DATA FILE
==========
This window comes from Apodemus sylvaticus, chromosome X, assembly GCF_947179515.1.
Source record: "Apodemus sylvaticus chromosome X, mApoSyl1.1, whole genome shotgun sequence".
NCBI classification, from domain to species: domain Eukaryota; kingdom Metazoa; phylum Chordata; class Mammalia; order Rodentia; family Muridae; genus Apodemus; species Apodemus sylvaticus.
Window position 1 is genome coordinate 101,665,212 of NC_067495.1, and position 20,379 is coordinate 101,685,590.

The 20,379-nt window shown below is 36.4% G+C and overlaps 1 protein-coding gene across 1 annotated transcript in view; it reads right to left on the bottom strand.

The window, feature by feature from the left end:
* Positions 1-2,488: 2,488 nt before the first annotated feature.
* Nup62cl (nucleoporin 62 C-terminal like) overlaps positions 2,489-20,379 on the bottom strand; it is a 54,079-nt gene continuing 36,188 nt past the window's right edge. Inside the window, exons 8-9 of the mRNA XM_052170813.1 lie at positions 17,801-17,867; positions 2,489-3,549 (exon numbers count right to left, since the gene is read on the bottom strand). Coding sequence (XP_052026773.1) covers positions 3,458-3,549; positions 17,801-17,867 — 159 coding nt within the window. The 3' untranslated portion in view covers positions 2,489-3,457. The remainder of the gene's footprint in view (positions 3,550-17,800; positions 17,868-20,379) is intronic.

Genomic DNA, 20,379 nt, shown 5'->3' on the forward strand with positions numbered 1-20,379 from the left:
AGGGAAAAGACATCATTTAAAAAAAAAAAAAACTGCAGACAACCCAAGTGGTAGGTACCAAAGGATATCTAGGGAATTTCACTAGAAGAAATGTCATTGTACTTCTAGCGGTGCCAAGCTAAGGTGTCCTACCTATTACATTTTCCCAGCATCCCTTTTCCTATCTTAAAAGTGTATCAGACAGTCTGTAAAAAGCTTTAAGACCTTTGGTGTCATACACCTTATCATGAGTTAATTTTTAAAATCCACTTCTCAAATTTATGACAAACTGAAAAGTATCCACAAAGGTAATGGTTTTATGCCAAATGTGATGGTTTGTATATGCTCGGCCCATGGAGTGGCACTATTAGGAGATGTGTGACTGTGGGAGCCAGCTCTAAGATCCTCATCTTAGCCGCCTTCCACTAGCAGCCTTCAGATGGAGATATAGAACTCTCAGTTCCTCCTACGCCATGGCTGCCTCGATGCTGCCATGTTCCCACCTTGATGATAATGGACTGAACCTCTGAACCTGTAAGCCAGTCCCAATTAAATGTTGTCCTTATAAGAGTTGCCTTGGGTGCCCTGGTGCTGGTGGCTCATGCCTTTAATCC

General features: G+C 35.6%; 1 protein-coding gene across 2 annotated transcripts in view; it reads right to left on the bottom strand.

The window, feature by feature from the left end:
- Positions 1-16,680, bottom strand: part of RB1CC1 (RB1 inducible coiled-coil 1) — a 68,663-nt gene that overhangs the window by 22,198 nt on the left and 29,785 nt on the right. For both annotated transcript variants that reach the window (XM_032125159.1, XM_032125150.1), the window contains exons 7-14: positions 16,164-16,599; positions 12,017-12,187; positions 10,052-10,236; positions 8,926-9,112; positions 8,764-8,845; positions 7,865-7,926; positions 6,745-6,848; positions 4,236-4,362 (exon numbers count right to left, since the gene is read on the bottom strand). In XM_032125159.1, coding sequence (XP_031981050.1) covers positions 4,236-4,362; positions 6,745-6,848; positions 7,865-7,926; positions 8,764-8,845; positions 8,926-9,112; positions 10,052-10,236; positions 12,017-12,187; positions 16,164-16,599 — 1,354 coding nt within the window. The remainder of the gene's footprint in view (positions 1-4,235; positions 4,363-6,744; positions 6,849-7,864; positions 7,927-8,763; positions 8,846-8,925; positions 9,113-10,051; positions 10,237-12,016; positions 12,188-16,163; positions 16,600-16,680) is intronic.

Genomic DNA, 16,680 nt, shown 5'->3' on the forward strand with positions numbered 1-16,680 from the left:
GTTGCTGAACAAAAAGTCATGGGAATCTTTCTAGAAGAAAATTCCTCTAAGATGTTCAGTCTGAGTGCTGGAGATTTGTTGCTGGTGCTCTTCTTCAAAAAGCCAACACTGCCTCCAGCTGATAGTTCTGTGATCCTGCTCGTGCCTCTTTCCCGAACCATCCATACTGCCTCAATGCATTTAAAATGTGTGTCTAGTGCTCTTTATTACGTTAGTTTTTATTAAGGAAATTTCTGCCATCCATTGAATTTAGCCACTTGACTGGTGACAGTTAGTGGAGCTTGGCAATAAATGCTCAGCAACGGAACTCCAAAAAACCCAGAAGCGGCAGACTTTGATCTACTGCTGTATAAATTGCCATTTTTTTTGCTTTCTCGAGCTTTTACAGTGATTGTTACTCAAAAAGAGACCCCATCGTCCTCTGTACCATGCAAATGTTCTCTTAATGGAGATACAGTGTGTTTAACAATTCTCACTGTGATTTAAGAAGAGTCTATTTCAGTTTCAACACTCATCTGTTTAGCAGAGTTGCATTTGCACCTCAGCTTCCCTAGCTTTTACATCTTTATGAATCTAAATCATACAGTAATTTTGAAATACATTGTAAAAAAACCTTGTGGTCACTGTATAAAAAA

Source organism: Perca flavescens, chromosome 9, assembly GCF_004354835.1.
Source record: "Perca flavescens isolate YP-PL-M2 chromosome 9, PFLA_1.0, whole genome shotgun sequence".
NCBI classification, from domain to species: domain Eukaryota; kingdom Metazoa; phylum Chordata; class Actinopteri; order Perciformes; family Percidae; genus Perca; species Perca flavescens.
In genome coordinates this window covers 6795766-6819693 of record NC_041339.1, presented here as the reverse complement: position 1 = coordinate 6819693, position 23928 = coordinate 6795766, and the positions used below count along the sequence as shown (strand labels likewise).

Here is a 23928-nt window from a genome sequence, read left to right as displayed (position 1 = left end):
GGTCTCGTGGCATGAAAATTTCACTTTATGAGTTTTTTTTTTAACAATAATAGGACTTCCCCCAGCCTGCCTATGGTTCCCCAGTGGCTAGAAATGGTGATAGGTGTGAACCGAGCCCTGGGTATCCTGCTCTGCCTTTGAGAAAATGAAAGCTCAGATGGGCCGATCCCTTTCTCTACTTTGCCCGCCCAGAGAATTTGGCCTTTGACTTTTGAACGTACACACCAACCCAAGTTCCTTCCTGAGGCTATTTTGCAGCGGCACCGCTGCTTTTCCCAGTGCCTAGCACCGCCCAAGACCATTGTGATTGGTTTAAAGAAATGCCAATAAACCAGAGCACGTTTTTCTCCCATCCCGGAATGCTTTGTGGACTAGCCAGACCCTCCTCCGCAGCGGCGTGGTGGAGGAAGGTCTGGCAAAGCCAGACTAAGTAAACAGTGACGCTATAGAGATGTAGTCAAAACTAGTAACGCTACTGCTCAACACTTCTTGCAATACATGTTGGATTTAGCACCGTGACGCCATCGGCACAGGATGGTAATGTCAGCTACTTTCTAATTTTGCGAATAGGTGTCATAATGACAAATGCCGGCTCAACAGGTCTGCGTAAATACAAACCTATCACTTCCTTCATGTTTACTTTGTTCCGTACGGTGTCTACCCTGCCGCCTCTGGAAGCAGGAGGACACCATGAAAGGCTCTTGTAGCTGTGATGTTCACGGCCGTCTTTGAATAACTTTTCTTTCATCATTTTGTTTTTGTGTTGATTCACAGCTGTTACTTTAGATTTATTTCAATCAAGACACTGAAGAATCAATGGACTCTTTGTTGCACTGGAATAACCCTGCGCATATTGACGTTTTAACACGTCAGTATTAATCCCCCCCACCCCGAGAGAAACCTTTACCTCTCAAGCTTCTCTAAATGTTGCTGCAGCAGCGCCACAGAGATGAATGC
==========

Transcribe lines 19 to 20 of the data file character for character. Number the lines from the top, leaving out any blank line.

In genome coordinates this window covers 6795766-6819693 of record NC_041339.1, presented here as the reverse complement: position 1 = coordinate 6819693, position 23928 = coordinate 6795766, and the positions used below count along the sequence as shown (strand labels likewise).

Here is a 23928-nt window from a genome sequence, read left to right as displayed (position 1 = left end):